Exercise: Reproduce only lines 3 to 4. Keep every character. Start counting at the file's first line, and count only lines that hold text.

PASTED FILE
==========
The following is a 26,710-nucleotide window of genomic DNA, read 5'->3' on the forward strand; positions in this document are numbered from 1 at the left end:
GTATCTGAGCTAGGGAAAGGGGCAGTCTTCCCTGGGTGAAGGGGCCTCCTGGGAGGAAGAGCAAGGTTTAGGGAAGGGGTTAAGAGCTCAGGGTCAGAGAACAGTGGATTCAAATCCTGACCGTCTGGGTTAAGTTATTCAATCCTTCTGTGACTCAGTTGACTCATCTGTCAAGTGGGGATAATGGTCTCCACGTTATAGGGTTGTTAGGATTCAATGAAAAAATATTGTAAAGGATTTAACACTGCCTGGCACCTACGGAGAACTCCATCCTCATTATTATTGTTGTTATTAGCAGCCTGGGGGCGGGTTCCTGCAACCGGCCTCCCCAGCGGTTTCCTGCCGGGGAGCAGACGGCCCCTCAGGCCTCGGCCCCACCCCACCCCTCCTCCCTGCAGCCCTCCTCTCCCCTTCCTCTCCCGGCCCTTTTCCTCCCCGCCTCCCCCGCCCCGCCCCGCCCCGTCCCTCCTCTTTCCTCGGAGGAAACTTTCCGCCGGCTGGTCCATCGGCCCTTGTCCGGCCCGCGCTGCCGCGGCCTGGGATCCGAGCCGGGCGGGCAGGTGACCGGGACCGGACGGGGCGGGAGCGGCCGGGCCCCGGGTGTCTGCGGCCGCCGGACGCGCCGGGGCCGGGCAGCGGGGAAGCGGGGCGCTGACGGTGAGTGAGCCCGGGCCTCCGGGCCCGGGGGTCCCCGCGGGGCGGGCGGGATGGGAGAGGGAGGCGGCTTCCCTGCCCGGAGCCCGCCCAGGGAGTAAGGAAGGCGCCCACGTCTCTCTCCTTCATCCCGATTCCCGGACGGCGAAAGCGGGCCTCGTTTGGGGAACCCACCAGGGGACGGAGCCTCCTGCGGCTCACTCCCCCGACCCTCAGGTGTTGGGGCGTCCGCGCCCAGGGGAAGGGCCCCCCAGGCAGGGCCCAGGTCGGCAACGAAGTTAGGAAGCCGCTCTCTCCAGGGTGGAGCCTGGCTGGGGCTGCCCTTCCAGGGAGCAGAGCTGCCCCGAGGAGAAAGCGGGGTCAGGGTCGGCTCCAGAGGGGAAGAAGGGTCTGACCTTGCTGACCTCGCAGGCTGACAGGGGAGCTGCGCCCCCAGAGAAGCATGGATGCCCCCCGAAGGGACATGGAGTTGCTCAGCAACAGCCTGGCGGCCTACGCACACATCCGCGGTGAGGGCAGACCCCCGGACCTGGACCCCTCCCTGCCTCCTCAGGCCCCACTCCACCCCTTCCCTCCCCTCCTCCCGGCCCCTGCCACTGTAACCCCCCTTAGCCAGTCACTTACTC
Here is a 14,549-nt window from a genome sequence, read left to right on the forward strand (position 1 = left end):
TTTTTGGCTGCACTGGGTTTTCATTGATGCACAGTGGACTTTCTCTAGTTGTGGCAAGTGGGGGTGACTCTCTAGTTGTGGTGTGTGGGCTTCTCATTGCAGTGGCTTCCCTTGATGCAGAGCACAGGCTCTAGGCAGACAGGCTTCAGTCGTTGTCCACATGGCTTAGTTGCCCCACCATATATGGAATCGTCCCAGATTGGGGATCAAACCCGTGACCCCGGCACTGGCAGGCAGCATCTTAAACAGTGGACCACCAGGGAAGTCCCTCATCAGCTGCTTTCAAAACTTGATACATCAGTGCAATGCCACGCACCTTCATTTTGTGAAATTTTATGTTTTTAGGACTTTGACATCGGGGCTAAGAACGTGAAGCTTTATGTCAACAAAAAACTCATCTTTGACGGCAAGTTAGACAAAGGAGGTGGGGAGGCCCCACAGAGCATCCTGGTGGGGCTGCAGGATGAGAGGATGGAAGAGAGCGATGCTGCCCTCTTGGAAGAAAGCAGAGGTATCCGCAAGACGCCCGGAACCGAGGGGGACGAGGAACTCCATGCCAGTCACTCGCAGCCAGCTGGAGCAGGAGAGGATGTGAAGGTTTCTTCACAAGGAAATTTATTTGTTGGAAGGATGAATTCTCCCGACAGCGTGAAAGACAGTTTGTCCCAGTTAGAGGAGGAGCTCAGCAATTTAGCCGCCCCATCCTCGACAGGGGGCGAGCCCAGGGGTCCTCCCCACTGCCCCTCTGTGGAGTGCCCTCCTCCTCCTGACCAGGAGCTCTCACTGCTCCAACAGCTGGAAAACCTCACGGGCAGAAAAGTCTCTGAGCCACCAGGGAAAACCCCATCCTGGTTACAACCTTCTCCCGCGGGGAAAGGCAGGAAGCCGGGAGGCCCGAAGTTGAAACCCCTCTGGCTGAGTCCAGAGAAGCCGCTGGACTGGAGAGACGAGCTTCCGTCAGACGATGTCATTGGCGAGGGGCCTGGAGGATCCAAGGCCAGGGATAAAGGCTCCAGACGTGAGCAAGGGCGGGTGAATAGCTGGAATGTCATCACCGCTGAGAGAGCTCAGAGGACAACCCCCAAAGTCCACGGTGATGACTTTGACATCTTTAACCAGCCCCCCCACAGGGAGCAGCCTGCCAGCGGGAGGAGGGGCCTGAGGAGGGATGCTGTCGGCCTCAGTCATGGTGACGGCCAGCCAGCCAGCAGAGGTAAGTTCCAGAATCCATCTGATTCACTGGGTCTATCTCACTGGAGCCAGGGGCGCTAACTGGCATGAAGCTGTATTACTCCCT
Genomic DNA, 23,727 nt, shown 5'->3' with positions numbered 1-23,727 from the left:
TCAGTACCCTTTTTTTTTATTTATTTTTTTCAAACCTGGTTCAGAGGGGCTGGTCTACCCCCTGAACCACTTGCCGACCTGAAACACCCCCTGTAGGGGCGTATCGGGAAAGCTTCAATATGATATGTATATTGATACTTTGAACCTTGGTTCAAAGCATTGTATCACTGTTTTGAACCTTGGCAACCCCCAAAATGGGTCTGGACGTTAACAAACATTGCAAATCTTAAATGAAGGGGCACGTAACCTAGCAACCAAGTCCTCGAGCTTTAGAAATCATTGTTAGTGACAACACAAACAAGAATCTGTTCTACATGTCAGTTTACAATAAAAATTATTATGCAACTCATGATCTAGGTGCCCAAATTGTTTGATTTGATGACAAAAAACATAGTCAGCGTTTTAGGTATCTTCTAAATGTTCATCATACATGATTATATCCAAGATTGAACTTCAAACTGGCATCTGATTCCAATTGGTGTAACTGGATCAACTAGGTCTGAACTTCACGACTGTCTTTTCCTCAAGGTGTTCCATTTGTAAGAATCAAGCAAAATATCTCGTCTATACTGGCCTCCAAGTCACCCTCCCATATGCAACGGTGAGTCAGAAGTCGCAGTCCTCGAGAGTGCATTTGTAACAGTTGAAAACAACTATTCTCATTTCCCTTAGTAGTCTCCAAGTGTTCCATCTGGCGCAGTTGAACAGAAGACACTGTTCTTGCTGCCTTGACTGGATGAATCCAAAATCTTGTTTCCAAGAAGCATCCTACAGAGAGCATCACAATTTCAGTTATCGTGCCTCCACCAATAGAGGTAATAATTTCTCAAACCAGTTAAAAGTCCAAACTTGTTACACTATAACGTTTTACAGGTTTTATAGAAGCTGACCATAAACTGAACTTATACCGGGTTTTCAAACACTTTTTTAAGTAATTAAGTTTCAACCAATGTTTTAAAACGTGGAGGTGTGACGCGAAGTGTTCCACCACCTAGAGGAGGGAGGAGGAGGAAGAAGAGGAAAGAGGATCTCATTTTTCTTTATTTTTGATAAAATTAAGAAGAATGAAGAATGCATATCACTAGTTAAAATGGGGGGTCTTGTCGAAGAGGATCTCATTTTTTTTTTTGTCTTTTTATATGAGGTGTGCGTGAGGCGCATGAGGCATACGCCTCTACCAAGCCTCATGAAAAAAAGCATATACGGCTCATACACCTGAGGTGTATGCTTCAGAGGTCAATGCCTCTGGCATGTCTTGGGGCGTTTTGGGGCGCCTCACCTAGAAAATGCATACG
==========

Here is a 14,549-nt window from a genome sequence, read left to right on the forward strand (position 1 = left end):
TTTTTGGCTGCACTGGGTTTTCATTGATGCACAGTGGACTTTCTCTAGTTGTGGCAAGTGGGGGTGACTCTCTAGTTGTGGTGTGTGGGCTTCTCATTGCAGTGGCTTCCCTTGATGCAGAGCACAGGCTCTAGGCAGACAGGCTTCAGTCGTTGTCCACATGGCTTAGTTGCCCCACCATATATGGAATCGTCCCAGATTGGGGATCAAACCCGTGACCCCGGCACTGGCAGGCAGCATCTTAAACAGTGGACCACCAGGGAAGTCCCTCATCAGCTGCTTTCAAAACTTGATACATCAGTGCAATGCCACGCACCTTCATTTTGTGAAATTTTATGTTTTTAGGACTTTGACATCGGGGCTAAGAACGTGAAGCTTTATGTCAACAAAAAACTCATCTTTGACGGCAAGTTAGACAAAGGAGGTGGGGAGGCCCCACAGAGCATCCTGGTGGGGCTGCAGGATGAGAGGATGGAAGAGAGCGATGCTGCCCTCTTGGAAGAAAGCAGAGGTATCCGCAAGACGCCCGGAACCGAGGGGGACGAGGAACTCCATGCCAGTCACTCGCAGCCAGCTGGAGCAGGAGAGGATGTGAAGGTTTCTTCACAAGGAAATTTATTTGTTGGAAGGATGAATTCTCCCGACAGCGTGAAAGACAGTTTGTCCCAGTTAGAGGAGGAGCTCAGCAATTTAGCCGCCCCATCCTCGACAGGGGGCGAGCCCAGGGGTCCTCCCCACTGCCCCTCTGTGGAGTGCCCTCCTCCTCCTGACCAGGAGCTCTCACTGCTCCAACAGCTGGAAAACCTCACGGGCAGAAAAGTCTCTGAGCCACCAGGGAAAACCCCATCCTGGTTACAACCTTCTCCCGCGGGGAAAGGCAGGAAGCCGGGAGGCCCGAAGTTGAAACCCCTCTGGCTGAGTCCAGAGAAGCCGCTGGACTGGAGAGACGAGCTTCCGTCAGACGATGTCATTGGCGAGGGGCCTGGAGGATCCAAGGCCAGGGATAAAGGCTCCAGACGTGAGCAAGGGCGGGTGAATAGCTGGAATGTCATCACCGCTGAGAGAGCTCAGAGGACAACCCCCAAAGTCCACGGTGATGACTTTGACATCTTTAACCAGCCCCCCCACAGGGAGCAGCCTGCCAGCGGGAGGAGGGGCCTGAGGAGGGATGCTGTCGGCCTCAGTCATGGTGACGGCCAGCCAGCCAGCAGAGGTAAGTTCCAGAATCCATCTGATTCACTGGGTCTATCTCACTGGAGCCAGGGGCGCTAACTGGCATGAAGCTGTATTACTCCCT